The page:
Transcript of IMF Press Briefing

September 10, 2020

MR. RICE: Good morning, I’m Gerry Rice of the Communication Department and as usual, this briefing will be embargoed until 10:30 a.m. That’s Washington time. I want to begin by just wishing everyone well. I Hope everyone’s taking care and staying safe in these difficult times.

Starting today, we are accepting video questions via WebEx, so journalists can ask in real time. So a little bit of an enhancement to our technology here over the summer. So please raise your hand virtually (laughter) or use the chat function when you have a question and we will try and make sure it gets taken. The link, you can find on the IMF Press Center and instructions will pop up for you when -- when you log on. We’re also taking questions online, written questions as always. I’ve got a couple of those to start with and give you some time to log on onto and into the WebEx.

Okay, before turning to your questions and since we’ve had a little bit of a recess here over the summer, the IMF’s executive board was in recess for a couple of weeks, and we haven’t had a press briefing in -- in some time, so let me just update you very quickly on recent steps that the Fund has been taking including during the summer to help our membership address the COVID-19 crisis.

So a couple of things. As you know, who have been following the Fund, we have moved with unprecedented speed providing emergency financing to now 75 countries as of to date. With a total of over 30 billion dollars thus far. This includes assistance to 47 low-income countries totaling over 10 billion to those low-income countries. A reminder, this emergency financing from the IMF comes without traditional conditionality and the Fund’s financing is being used to support government spending, particularly with a focus on health sector and of course with the focus on helping to mitigate the pandemic.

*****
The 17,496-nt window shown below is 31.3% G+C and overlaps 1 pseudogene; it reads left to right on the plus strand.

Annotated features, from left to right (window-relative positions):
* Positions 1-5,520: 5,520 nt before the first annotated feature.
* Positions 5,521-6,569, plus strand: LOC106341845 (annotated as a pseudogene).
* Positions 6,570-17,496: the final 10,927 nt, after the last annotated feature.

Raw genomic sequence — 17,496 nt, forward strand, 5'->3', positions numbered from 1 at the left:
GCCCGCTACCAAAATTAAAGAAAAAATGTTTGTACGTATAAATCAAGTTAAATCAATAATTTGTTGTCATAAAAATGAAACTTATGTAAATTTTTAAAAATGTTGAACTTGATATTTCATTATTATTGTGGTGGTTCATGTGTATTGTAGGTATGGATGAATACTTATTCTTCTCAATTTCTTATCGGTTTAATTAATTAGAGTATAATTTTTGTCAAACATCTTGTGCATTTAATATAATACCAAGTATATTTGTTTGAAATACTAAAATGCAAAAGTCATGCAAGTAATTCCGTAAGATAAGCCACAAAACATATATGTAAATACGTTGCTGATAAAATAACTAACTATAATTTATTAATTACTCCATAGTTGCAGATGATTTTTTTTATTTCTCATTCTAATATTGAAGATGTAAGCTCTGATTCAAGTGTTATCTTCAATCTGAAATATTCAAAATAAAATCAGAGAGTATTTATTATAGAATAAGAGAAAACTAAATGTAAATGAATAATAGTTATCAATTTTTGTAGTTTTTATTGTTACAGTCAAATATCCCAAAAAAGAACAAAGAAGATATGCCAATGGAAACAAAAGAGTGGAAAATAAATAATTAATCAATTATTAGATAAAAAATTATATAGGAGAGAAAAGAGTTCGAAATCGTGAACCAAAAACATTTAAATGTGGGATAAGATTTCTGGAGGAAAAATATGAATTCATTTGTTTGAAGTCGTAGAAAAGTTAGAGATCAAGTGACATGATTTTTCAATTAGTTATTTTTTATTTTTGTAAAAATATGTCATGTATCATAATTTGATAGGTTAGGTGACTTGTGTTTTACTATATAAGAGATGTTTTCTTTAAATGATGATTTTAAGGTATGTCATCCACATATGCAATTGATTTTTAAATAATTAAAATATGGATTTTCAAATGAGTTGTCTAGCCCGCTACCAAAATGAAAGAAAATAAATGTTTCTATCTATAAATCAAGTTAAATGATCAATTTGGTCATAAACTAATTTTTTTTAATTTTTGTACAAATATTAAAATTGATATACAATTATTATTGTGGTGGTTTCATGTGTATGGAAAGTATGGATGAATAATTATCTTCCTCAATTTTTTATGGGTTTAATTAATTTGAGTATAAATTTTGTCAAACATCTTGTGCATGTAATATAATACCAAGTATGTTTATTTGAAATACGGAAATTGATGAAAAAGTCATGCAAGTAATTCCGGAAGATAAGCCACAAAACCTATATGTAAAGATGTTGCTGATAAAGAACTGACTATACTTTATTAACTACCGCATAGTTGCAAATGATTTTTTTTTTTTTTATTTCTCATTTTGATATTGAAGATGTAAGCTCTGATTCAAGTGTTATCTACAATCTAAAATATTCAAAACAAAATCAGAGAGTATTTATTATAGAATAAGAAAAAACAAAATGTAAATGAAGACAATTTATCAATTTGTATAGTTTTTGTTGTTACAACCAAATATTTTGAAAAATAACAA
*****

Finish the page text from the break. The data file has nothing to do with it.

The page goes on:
Secondly, we have provided debt relief to all 29 of our poorest member countries who were eligible under the Catastrophe Containment and Relief Trust. That’s the CCRT, and that’s totaling over 250 million at this point. Our total lending commitments across the board stand at around 270 billion dollars with about one-third of that approved just since the end of March, so just in the last six months or so. And we have an additional 730 billion dollars in lending capacity that we could put to use potentially at the service of membership, so that takes us to that a trillion dollar number that you’ve probably heard us talk about before.

You can find much more information on Two places in particular that might be helpful, one is our so-called Policy Tracker, which describes government commitments, government steps, actions taken to help mitigate the crisis. I want to point also to the Lending Tracker, which actually details the IMF actions and lending under our emergency financing to help countries mitigate the crisis. An addition to that Lending Tracker over the summer has been that we now include commitments made by governments in the context of emergency financing from the IMF, to fight corruption and ensure good governance in terms of the emergency financing provided by the IMF. So you will find all these things on